After two years of chopping and changing rules, Hong Kong is set to lift its final travel restrictions. The Hong Kong government announced that visitors to the city would no longer require to undergo the “0+3” medical surveillance period.
With this, Hong Kong ended travel-related Covid-19 restrictions, as the authorities had earlier lifted mandatory hotel quarantine for tourists.
Hong Kong lifts travel restrictions, scraps the amber code requirement
As Hong Kong ends the amber health code requirement, visitors in the city can move around freely. This means that all incoming travellers testing negative can enter restaurants, gyms and beauty parlours. Additionally, residents will no longer need to scan QR codes with their “Leave Home Safe” app. However, they would still need to present their vaccination records to designated venues.
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Travellers will receive a blue or red code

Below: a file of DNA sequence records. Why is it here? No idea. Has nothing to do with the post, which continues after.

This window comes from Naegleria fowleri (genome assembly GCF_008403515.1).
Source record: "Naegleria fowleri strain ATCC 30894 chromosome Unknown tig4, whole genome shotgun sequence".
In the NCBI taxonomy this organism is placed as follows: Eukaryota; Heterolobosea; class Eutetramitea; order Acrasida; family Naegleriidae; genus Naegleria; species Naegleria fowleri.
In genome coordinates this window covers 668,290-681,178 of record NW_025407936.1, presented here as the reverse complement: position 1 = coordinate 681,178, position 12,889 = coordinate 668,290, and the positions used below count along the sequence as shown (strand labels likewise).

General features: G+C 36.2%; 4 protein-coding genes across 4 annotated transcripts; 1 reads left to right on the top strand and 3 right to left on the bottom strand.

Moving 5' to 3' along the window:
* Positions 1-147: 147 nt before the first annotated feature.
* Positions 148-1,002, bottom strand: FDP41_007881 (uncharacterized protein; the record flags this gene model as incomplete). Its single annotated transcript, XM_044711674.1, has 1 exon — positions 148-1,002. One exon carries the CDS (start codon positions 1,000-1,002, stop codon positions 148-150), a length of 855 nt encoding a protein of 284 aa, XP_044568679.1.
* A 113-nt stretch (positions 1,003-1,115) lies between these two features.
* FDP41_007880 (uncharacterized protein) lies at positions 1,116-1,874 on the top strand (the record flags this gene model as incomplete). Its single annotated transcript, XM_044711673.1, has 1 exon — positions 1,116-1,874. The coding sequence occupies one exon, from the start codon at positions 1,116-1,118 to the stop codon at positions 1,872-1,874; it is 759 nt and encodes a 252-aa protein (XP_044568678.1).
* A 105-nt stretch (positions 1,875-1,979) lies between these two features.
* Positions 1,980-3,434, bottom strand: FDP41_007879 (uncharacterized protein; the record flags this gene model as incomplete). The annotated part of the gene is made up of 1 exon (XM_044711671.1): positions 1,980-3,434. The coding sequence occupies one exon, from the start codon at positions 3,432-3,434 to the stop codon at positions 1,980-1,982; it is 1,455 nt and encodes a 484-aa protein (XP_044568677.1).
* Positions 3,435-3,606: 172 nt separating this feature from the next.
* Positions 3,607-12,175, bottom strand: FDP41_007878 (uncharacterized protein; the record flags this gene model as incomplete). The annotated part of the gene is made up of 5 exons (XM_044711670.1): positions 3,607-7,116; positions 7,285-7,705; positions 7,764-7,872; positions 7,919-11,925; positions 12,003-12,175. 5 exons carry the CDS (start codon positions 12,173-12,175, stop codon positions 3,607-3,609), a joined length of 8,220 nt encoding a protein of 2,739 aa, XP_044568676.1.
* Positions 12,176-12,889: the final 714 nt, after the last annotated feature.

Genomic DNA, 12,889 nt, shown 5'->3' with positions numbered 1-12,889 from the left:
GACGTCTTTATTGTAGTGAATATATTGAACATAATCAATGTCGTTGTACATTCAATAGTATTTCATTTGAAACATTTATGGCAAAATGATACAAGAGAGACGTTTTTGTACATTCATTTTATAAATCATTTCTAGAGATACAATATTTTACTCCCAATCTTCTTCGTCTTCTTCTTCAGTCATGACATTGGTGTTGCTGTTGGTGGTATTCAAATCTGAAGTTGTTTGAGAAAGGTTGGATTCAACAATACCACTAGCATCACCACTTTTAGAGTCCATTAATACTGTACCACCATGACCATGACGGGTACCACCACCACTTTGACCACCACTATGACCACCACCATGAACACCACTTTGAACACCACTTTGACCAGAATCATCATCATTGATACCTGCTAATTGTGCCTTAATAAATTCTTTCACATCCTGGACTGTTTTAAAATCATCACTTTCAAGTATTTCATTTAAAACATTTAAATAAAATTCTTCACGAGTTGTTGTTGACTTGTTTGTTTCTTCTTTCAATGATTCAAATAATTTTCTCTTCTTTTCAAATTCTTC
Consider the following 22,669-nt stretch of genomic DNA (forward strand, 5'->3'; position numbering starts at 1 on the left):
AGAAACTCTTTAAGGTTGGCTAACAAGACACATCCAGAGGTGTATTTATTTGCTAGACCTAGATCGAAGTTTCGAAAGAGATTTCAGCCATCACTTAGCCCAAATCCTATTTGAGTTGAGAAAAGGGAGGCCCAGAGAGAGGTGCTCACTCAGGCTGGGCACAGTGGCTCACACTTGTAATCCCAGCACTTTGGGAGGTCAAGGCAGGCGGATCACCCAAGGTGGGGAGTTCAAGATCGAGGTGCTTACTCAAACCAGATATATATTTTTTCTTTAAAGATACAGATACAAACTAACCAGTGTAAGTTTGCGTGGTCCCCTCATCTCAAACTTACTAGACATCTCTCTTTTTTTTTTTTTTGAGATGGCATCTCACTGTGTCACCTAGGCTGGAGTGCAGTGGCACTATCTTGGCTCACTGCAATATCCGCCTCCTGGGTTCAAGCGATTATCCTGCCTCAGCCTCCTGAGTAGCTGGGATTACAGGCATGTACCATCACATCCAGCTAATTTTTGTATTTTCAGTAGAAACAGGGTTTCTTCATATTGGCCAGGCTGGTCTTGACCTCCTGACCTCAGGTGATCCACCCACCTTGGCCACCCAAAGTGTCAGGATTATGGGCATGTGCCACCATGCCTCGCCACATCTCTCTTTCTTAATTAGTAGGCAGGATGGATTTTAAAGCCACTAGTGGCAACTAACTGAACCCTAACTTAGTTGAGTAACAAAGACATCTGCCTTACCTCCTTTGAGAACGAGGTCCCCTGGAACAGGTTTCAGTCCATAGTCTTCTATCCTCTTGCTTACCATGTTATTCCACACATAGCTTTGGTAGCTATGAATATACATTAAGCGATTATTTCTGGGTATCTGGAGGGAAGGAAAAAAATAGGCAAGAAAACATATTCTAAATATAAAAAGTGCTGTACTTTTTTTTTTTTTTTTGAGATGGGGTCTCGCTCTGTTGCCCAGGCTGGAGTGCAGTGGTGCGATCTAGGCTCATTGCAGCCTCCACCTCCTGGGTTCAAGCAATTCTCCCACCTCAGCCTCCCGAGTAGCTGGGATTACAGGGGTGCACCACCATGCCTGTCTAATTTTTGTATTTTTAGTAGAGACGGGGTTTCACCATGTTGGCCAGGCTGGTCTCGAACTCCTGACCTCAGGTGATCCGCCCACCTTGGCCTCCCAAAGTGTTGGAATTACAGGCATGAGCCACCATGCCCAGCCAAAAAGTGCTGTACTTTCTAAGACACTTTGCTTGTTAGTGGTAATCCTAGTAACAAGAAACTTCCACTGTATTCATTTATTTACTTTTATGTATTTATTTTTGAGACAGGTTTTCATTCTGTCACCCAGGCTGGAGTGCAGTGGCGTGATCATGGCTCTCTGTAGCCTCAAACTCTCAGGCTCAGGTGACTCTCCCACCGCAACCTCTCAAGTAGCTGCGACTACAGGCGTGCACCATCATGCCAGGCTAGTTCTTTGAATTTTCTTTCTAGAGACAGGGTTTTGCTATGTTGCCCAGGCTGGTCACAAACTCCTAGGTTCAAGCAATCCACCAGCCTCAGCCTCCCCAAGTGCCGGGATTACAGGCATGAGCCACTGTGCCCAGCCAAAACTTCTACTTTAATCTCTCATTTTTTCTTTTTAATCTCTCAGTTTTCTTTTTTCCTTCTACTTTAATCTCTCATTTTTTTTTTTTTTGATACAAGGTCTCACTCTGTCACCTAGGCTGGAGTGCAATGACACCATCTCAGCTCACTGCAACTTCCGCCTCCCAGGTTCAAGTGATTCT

As Hong Kong scraps the rules, it effectively adopts the “0+0” regime. Arrivals will still need to take a PCR test upon arrival and on their third day in the city. They will also require taking the RAT test for three consecutive days. All incoming travellers who test negative upon arrival will receive a blue code allowing them to move freely in the city. However, arriving passengers testing positive for COVID will get a red health code and follow the usual isolation protocols.
As Hong Kong continues to reopen, the city has finally lifted its blanket restrictions on international travel. So finally, that long-awaited family reunion might be a reality for those outside the city. And for the rest of the world, travel to Hong Kong is back on. The move is great news for families hoping to travel during the Lunar New Year, which starts in January. The Lunar New Year is a popular holiday in Hong Kong, and the changes have been timed to help families make travel plans without additional requirements.
So, are you dreaming of packing your suitcase already?
This story first appeared on Lifestyle Asia Hong Kong
(Main and feature picture credits: Courtesy Wikimedia Commons)